I just read the following article and was smiling wryly while experiencing a BFO (blinding flash of the obvious).
This article talks about the slow… the FAR too slow… death of “Core Competence” thinking. This is the concept that organizations should only focus on the 1-2 things that they are best at, e.g. marketing, and everything else should be “outsourced.” This idea was pushed with a passion after the release of The Core Competence of the Corporation by C.K. Prahalad and Gary Hamel of Harvard Business School. I guess as an HBS graduate myself I have to now bear the sins of my forefathers? Actually, these concepts go back further to the work of the famous 18th century British economist, David Ricardo, who perfected the idea of “Comparative Advantage.”
Comparative Advantage says that there is a difference between absolute advantage in making something and relative advantage. For example, in the graph to the right, we see that Country A has an absolute advantage in BOTH manufacturing guns and wheat, but the gap (Comparative Advantage) between Country A and Country B is bigger in guns than wheat. Therefore, Ricardo would say that Country A should use ALL its resources to make guns until diminishing returns lowers its Comparative Advantage below Country B’s in producting wheat.
If the chart isn’t clear, here’s a great video teaching explanation of Comparative Advantage to a background soundtrack of AC/DC; I bet your micro economics class was never this fun.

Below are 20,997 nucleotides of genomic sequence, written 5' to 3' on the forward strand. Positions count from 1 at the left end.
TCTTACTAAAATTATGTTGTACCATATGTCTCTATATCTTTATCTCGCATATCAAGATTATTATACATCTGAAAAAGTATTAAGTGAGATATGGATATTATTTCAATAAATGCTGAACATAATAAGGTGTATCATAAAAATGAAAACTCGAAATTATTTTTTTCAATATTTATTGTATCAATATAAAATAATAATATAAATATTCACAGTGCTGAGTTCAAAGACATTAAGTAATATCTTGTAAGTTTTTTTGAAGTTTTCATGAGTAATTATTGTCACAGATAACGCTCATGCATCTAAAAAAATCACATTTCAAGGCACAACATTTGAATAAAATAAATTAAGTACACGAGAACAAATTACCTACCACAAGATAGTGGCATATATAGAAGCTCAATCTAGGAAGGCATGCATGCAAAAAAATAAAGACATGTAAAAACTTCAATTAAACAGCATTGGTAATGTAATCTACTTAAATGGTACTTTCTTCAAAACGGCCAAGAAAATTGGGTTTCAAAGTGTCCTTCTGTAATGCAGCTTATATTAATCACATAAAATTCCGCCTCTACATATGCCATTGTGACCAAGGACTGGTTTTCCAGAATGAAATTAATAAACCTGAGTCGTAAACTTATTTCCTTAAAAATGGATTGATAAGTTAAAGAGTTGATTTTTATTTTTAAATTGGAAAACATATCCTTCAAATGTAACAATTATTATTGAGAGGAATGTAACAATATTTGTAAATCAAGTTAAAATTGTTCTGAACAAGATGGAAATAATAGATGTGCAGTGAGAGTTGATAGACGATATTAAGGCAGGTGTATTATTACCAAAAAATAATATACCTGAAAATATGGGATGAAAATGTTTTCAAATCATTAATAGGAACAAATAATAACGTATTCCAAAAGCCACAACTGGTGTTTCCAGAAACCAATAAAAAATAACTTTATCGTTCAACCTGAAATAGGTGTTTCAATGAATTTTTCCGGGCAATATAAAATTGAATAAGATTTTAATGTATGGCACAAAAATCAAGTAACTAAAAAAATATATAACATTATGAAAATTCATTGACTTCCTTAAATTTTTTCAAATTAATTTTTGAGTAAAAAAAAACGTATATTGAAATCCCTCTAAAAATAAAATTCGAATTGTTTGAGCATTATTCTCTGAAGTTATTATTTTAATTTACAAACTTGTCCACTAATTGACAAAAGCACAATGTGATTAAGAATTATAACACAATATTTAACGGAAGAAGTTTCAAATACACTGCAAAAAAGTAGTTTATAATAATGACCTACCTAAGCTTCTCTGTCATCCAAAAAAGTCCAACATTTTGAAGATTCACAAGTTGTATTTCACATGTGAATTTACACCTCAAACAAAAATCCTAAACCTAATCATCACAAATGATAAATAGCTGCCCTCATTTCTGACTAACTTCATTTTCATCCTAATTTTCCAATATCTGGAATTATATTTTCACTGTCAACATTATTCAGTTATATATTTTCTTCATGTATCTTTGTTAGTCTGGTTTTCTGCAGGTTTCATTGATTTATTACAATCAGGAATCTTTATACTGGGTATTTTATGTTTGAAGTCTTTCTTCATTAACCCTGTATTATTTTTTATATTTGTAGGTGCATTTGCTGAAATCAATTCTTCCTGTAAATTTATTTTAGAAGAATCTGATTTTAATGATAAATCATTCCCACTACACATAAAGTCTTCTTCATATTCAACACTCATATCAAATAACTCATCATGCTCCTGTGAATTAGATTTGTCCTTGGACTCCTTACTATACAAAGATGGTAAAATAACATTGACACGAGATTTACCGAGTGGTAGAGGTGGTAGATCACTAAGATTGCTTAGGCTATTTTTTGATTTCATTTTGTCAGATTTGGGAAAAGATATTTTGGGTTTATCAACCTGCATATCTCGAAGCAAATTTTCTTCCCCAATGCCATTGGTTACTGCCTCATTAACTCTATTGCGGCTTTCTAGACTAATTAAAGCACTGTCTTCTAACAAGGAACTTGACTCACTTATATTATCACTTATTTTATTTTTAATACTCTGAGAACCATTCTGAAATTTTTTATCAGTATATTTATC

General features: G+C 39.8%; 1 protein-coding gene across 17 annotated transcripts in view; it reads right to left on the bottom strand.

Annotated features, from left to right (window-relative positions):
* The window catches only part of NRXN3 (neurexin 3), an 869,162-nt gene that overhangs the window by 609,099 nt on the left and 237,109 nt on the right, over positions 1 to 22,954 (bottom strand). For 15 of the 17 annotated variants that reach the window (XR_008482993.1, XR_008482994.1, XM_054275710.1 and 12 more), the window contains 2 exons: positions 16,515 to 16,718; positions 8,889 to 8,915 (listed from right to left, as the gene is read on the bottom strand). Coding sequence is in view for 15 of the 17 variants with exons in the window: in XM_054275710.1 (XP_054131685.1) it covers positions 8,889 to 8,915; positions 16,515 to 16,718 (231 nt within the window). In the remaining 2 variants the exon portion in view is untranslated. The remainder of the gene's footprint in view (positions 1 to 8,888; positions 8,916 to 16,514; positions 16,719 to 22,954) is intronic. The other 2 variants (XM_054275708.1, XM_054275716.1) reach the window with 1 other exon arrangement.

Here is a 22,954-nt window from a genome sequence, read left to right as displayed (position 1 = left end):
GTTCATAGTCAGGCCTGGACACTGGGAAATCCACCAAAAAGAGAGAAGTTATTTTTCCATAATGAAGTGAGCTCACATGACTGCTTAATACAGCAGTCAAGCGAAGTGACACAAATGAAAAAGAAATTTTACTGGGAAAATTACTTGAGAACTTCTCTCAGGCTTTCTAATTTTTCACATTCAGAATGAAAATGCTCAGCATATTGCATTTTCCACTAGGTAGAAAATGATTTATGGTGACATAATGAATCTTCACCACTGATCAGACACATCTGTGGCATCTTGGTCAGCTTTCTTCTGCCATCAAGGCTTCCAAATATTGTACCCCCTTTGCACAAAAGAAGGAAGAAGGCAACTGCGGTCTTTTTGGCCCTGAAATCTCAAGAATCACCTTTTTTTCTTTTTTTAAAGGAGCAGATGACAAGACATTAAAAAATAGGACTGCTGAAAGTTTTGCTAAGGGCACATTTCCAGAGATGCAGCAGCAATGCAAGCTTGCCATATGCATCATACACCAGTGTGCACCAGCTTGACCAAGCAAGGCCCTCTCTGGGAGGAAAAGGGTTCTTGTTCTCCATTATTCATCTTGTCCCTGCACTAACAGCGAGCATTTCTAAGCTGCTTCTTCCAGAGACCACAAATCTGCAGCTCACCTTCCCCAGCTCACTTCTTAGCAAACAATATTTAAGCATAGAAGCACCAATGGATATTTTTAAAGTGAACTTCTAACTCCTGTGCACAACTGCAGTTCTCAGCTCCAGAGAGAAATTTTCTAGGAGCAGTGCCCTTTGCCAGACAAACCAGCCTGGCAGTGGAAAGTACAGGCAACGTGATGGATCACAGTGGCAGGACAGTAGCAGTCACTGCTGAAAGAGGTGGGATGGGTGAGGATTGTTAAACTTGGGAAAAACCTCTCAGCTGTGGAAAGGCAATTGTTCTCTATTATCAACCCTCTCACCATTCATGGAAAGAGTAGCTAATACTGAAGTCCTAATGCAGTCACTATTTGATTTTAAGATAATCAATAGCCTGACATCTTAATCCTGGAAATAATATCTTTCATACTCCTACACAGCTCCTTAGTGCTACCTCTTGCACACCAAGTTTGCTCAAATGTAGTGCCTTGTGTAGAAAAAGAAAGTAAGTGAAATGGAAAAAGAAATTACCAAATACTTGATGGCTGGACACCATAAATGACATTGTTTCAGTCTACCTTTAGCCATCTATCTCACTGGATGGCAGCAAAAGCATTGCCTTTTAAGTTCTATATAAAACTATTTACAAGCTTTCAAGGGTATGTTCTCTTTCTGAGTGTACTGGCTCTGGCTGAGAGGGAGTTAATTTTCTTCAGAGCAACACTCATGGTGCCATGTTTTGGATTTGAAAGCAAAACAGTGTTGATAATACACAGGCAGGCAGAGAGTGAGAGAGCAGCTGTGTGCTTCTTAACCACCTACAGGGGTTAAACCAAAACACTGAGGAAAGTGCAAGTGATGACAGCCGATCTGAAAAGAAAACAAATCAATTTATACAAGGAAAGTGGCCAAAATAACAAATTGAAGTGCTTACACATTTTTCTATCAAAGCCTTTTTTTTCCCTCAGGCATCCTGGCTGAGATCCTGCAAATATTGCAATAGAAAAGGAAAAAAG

You can see how closely Ricardo’s Comparative advantage is to Core Competence theory. In fact, Core Competence builds on Ricardo’s work as a foundation.
The opposite of core competence thinking is the “Conglomerate” (a company that makes many products in many different industries) and/or “Vertical Integration” (owning the whole supply chain for a given product). Core Competence theory rails against these strategies, and American business bought it hook, line, and sinker. Why? Because, Wall Street bought it hook, line, and sinker? Why?
- When Conglomerates are split up into individual companies, they must report their financials individually, so Wall Street gets better information.
- When Vertical Integration is stopped and companies begin outsourcing, they will often see and immediate (though often short term) improvements in Cost of Goods Sold. And, even if they don’t see this product cost improvement, Wall Street will give the company kudos by raising the company’s stock price, anyway.
Case closed, right?
Until the last ten years, companies have been terrible at calculating, realizing, and internalizing the Total Cost of Ownership of outsourcing. I.e. product cost is not only about the price paid for the part, but additionally, shipping, logistics, quality/inventory risk when you have 6 weeks of parts on the ocean, inventory costs, the friction of dealing with foreign cultures with different languages in vastly different time zones, etc. Even when firms began to calculate these costs, TCO started a cultural conflict with the proponents of outsourcing and core competence.
Enter the low key and industrious Japanese. Actually, the Japanese were a force on the scene since the 1980’s, but people did not really internalize the Japanese concept of “Lean” (click for video explanation) manufacturing until the mid-1990’s. Lean has many useful concepts, but two striking features of the Lean manufacturing are (1) to have one’s suppliers geographically as close as possible to the upstream plant and (2) to often own part or all of the suppliers.
In other words Lean ~= Vertical Integration.
But how does Vertical Integration = better Product Cost Management? Check back next week!
(or, you can subscribe by email, facebook, twitter, RSS, or linked-in to the right, and we’ll check back for you!)